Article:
Enterotoxigenic E coli (ETEC) is a common cause of "traveler's diarrhea" and a very important cause of diarrhea in infants in developing countries. ETEC colonization factors specific for humans promote adherence of ETEC to epithelial cells of the small bowel. Some strains of ETEC produce a heat-labile exotoxin (LT) (MW 80,000) that is under the genetic control of a plasmid. Its subunit B attaches to the GM1 ganglioside at the brush border of epithelial cells of the small intestine and facilitates the entry of subunit A (MW 26,000) into the cell, where the latter activates adenylyl cyclase. This markedly increases the local concentration of cyclic adenosine monophosphate (cAMP), which results in intense and prolonged hypersecretion of water and chlorides and inhibits the reabsorption of sodium. The gut lumen is distended with fluid, and hypermotility and diarrhea ensue, lasting for several days. LT is antigenic and cross-reacts with the enterotoxin of Vibrio cholerae.
Enterohemorrhagic E coli (EHEC) produces verotoxin, named for its cytotoxic effect on Vero cells, a line of African green monkey kidney cells. There are at least two antigenic forms of the toxin. EHEC has been associated with hemorrhagic colitis, a severe form of diarrhea, and with hemolytic uremic syndrome, a disease resulting in acute renal failure, microangiopathic hemolytic anemia, and thrombocytopenia. Verotoxin has many properties that are similar to the Shiga toxin produced by some strains of Shigella dysenteriae type 1; however, the two toxins are antigenically and genetically distinct.
Enteroinvasive E coli (EIEC) produces a disease very similar to shigellosis. The disease occurs most commonly in children in developing countries and in travelers to these countries. Like shigella, EIEC strains are nonlactose or late lactose fermenters and are nonmotile. EIEC produce disease by invading intestinal mucosal epithelial cells. Enteroaggregative E coli (EAEC) causes acute and chronic diarrhea (> 14 days in duration) in persons in developing countries. These organisms also are the cause of food-borne illnesses in industrialized countries. They are characterized by their characteristic pattern of adherence to human cells. EAEC produce ST-like toxin (see above) and a hemolysin. Sepsis When normal host defenses are inadequate, E coli may reach the bloodstream and cause sepsis. Newborns may be highly susceptible to E coli sepsis because they lack IgM antibodies. Sepsis may occur secondary to urinary tract infection. Meningitis
Meningitis E coli and group B streptococci are the leading causes of meningitis in infants. Approximately 75% of E coli from meningitis cases have the K1 antigen. This antigen cross-reacts with the group B capsular polysaccharide of N meningitidis. The mechanism of virulence associated with the K1 antigen is not understood. Klebsiella-Enterobacter-Serratia; Proteus-Morganella-Providencia; and Citrobacter The pathogenesis of disease caused by these groups of enteric gram-negative rods is similar to that of the nonspecific factors in disease caused by E coli . Klebsiella K pneumoniae is present in the respiratory tract and feces of about 5% of normal individuals. It causes a small proportion (about 1%) of bacterial pneumonias. K pneumoniae can produce extensive hemorrhagic necrotizing consolidation of the lung. It occasionally produces urinary tract infection and bacteremia with focal lesions in debilitated patients. Other enterics also may produce pneumonia. K pneumoniae and Klebsiella oxytoca cause hospital-acquired infections. Two other klebsiellae are associated with inflammatory conditions of the upper respiratory tract: Klebsiella ozaenae has been isolated from the nasal mucosa in ozena, a fetid, progressive atrophy of mucous membranes; and Klebsiella rhinoscleromatis from rhinoscleroma, a destructive granuloma of the nose and pharynx. Enterobacter aerogenes This organism has small capsules, may be found free-living as well as in the intestinal tract, and causes urinary tract infections and sepsis.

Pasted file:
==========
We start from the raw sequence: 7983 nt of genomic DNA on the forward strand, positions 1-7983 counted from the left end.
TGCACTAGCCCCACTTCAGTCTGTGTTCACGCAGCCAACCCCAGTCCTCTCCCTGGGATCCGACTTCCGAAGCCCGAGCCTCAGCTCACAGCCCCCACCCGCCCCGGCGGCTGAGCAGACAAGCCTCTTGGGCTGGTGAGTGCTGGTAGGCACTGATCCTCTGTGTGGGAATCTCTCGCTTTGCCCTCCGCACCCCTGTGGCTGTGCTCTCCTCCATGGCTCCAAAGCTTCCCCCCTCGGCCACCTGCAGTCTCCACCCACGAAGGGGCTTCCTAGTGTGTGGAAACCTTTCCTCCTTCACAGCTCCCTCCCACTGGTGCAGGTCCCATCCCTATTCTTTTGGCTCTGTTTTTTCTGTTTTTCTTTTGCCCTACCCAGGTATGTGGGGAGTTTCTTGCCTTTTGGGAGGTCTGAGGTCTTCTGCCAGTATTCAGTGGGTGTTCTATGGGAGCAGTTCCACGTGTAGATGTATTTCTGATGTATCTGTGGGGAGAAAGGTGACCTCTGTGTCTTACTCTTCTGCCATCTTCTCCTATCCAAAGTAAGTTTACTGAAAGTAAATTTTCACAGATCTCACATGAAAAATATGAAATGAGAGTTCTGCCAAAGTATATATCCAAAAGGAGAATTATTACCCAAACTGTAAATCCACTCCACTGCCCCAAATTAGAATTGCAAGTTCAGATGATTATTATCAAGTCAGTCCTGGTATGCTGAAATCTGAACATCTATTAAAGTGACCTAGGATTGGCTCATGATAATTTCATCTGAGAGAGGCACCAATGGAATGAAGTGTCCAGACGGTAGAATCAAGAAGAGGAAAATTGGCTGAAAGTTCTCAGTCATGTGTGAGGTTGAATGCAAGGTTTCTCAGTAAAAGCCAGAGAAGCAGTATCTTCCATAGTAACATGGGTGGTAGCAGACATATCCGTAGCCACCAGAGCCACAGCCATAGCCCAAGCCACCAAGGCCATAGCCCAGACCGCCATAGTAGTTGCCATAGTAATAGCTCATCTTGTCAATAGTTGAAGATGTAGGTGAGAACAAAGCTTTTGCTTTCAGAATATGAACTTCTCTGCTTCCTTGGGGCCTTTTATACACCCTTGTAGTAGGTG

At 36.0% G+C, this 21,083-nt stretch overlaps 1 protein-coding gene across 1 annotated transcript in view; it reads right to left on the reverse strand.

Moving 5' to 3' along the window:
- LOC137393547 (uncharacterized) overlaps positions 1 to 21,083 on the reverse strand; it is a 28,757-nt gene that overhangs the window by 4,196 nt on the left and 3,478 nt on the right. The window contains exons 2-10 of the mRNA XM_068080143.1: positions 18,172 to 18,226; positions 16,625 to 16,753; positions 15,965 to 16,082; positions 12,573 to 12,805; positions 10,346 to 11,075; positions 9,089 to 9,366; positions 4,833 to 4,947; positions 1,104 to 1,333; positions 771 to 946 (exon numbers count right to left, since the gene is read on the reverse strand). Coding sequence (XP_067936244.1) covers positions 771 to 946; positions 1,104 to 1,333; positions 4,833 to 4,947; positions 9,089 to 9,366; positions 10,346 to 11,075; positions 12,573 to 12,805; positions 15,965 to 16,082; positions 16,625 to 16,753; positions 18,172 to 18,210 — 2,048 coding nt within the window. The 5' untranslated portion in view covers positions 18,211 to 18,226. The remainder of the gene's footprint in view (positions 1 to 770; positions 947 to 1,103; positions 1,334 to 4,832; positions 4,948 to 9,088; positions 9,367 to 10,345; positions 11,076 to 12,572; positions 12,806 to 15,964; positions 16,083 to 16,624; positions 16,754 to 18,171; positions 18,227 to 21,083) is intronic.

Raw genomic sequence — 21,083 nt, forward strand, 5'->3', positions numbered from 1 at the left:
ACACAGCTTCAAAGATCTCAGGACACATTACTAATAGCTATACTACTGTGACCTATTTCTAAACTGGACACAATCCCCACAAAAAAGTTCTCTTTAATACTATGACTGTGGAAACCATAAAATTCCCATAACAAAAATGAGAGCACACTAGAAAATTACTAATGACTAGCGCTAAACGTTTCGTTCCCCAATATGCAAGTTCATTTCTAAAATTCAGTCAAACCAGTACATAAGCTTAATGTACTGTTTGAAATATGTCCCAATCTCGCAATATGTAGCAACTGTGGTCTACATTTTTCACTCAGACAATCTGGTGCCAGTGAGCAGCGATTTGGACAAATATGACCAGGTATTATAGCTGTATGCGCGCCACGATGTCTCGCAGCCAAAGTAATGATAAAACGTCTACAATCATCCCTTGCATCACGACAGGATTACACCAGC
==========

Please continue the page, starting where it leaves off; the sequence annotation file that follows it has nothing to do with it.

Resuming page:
Serratia S marcescens is a common opportunistic pathogen in hospitalized patients. Serratia (usually nonpigmented) causes pneumonia, bacteremia, and endocarditis—especially in narcotics addicts and hospitalized patients. Only about 10% of isolates form the red pigment (prodigiosin) that has long characterized Serratia marcescens. S marcescens is often multiply resistant to aminoglycosides and penicillins; infections can be treated with third-generation cephalosporins. Proteus Proteus species produce infections in humans only when the bacteria leave the intestinal tract. They are found in urinary tract infections and produce bacteremia, pneumonia, and focal lesions in debilitated patients or those receiving intravenous infusions. P mirabilis causes urinary tract infections and occasionally other infections. Proteus vulgaris and Morganella morganii are important nosocomial pathogens. Proteus species produce urease, resulting in rapid hydrolysis of urea with liberation of ammonia. Thus, in urinary tract infections with proteus, the urine becomes alkaline, promoting stone formation and making acidification virtually impossible. The rapid motility of proteus may contribute to its invasion of the urinary tract. Strains of proteus vary greatly in antibiotic sensitivity. P mirabilis is often inhibited by penicillins; the most active antibiotics for other members of the group are aminoglycosides and cephalosporins.
Providencia Providencia species ( Providencia rettgeri, Providencia alcalifaciens, and Providencia stuartii ) are members of the normal intestinal flora. All cause urinary tract infections and occasionally other infections and are often resistant to antimicrobial therapy. Citrobacter the disease process Citrobacter can cause urinary tract infections and sepsis. Diagnostic Laboratory Tests Specimens Specimens included urine, blood, pus, spinal fluid, sputum, or other material, as indicated by the localization of.